|IMG: Leon Seibert, unsplash.|
Frequently, our office is asked about a Power of Attorney and its applicability as a commonly used legal document. A Power of Attorney is legal document that assigns another person as agent to take care of your affairs as the principal. The person assigned, your agent, is typically responsible for affairs, usually financial or healthcare matters, on your behalf as enumerated in the Power of Attorney document. Like all other legal documents, a person must be competent to enter into and grant a Power of Attorney.
The authority granted under any Power of Attorney will vary depending upon the exact language used. However, a General Power of Attorney usually grants someone else authority to handle all matters as if the person granting the Power of Attorney were conducting the business himself. A Power of Attorney is required to deal with the property of the other person using the utmost good faith to handle matters for the best interests of the person granting the Power of Attorney.
If someone with a Power of Attorney does not act in good faith or outside the scope of the Power of Attorney, that person may be accountable for a violation of fiduciary duty. Any civil action brought for a violation must be made within five years of the breach.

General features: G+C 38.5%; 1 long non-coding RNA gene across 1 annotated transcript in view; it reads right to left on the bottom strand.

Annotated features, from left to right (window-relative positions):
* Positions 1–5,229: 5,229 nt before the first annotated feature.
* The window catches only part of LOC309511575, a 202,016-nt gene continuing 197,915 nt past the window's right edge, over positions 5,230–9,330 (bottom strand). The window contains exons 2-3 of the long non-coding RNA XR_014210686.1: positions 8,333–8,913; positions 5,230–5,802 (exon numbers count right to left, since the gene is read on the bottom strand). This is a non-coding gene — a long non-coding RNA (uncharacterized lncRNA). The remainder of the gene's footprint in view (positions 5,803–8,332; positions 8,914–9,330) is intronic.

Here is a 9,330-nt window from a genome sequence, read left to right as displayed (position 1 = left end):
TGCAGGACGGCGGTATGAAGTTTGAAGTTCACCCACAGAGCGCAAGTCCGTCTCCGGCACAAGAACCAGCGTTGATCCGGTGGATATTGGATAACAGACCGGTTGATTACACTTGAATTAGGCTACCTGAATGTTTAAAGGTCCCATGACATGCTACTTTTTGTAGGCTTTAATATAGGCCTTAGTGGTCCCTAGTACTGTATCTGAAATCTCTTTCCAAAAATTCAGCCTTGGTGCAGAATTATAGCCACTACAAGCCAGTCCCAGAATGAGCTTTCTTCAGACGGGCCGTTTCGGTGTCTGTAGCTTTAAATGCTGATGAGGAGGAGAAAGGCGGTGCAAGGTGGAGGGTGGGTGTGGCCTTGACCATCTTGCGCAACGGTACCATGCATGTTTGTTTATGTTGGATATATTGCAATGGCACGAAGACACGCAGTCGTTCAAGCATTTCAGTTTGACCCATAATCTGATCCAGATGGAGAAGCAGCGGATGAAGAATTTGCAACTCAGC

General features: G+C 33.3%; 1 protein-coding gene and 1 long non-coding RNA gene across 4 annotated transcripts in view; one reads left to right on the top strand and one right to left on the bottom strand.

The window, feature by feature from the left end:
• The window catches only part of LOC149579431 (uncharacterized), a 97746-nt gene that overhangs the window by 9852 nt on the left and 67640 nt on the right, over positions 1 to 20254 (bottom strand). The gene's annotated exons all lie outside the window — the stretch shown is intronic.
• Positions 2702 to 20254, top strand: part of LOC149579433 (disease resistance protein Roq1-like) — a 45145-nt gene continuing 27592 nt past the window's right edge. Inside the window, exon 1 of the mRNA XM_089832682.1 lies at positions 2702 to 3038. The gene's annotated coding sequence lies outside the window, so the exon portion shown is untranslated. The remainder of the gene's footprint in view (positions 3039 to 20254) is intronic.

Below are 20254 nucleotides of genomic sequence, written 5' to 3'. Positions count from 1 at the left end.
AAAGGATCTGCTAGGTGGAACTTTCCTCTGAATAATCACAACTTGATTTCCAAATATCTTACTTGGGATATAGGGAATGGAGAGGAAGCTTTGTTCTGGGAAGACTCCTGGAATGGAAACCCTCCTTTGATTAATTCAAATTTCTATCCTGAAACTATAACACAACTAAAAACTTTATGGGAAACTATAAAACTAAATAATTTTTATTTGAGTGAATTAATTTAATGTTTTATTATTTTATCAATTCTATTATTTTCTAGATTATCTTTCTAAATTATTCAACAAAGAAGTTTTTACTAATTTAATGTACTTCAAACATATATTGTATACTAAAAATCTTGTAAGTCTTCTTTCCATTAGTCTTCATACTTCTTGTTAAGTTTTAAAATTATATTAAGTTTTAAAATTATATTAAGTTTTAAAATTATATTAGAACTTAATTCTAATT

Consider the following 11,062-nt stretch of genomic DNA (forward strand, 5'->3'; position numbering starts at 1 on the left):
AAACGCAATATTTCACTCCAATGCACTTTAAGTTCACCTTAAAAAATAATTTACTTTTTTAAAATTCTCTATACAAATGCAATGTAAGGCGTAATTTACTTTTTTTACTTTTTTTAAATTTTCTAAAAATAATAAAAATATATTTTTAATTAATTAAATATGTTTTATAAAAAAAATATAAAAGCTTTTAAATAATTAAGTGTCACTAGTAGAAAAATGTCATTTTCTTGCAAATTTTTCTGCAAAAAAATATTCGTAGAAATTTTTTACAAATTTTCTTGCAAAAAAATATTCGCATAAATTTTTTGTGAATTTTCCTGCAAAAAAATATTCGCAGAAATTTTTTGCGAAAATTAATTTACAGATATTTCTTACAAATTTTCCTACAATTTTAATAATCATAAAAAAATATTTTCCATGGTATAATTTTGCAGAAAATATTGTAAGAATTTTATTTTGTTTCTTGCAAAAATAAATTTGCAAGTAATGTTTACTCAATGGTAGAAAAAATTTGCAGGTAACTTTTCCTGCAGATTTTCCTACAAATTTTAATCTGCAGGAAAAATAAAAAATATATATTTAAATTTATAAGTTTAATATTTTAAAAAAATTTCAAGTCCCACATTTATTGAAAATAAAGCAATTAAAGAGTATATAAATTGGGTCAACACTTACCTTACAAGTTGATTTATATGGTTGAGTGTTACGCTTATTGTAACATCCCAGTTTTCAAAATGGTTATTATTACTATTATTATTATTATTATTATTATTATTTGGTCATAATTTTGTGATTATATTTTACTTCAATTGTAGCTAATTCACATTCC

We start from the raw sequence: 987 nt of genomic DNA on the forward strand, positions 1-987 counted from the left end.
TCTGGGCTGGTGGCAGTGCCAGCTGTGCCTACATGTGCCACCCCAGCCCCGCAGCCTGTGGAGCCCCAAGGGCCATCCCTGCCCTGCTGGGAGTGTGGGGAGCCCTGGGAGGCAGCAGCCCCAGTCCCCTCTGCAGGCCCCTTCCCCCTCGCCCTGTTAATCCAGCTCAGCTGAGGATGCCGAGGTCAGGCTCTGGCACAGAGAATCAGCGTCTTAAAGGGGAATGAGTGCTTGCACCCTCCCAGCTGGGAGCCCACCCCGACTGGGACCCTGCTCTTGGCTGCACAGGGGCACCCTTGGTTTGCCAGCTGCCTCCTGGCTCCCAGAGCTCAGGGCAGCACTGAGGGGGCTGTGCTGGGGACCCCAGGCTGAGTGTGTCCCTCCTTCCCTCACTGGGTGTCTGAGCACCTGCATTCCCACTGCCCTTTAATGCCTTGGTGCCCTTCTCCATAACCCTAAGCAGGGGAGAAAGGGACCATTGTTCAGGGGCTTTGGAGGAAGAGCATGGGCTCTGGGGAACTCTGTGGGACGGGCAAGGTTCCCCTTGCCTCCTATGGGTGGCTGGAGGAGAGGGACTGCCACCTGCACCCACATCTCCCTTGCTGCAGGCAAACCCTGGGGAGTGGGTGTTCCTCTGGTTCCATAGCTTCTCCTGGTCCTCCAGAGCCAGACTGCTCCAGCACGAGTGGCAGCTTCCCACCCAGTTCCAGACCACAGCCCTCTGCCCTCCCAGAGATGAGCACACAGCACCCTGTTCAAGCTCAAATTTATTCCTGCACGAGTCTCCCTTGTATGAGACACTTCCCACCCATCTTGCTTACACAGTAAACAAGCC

In 2018, Kentucky enacted the Uniform Power of Attorney Act to further enumerate the law involving Power of Attorney documents. Of the most important provisions, Power of Attorneys are durable and continue through incapacity of the principal until death unless the Power of Attorney specifically provides to the contrary. In addition, a Power of Attorney now must be signed by two (2) disinterested witnesses and notarized by a Notary Public. However, Power of Attorneys executed before July 13, 2018 are still valid even if they do not comply with the requirements under the new law. However, it is generally recommended to have a Power of Attorney updated every few years or when there are significant changes in your life.
A common question our office receives is when does a Power of Attorney end. A Power of Attorney ends or is terminated in a variety of instances. Some of those instances include: (1) upon death; (2) upon granting by the Courts of a guardianship and conservatorship; and (3) upon termination of the Power of Attorney by the person who granted the authority.
I hope this information is interesting and helpful. If you have any topics you would like to have covered in this column, please contact my office by e-mail at firstname.lastname@example.org, by phone at 491-7700 or by regular mail addressed to 319 York Street, Newport, Kentucky 41071.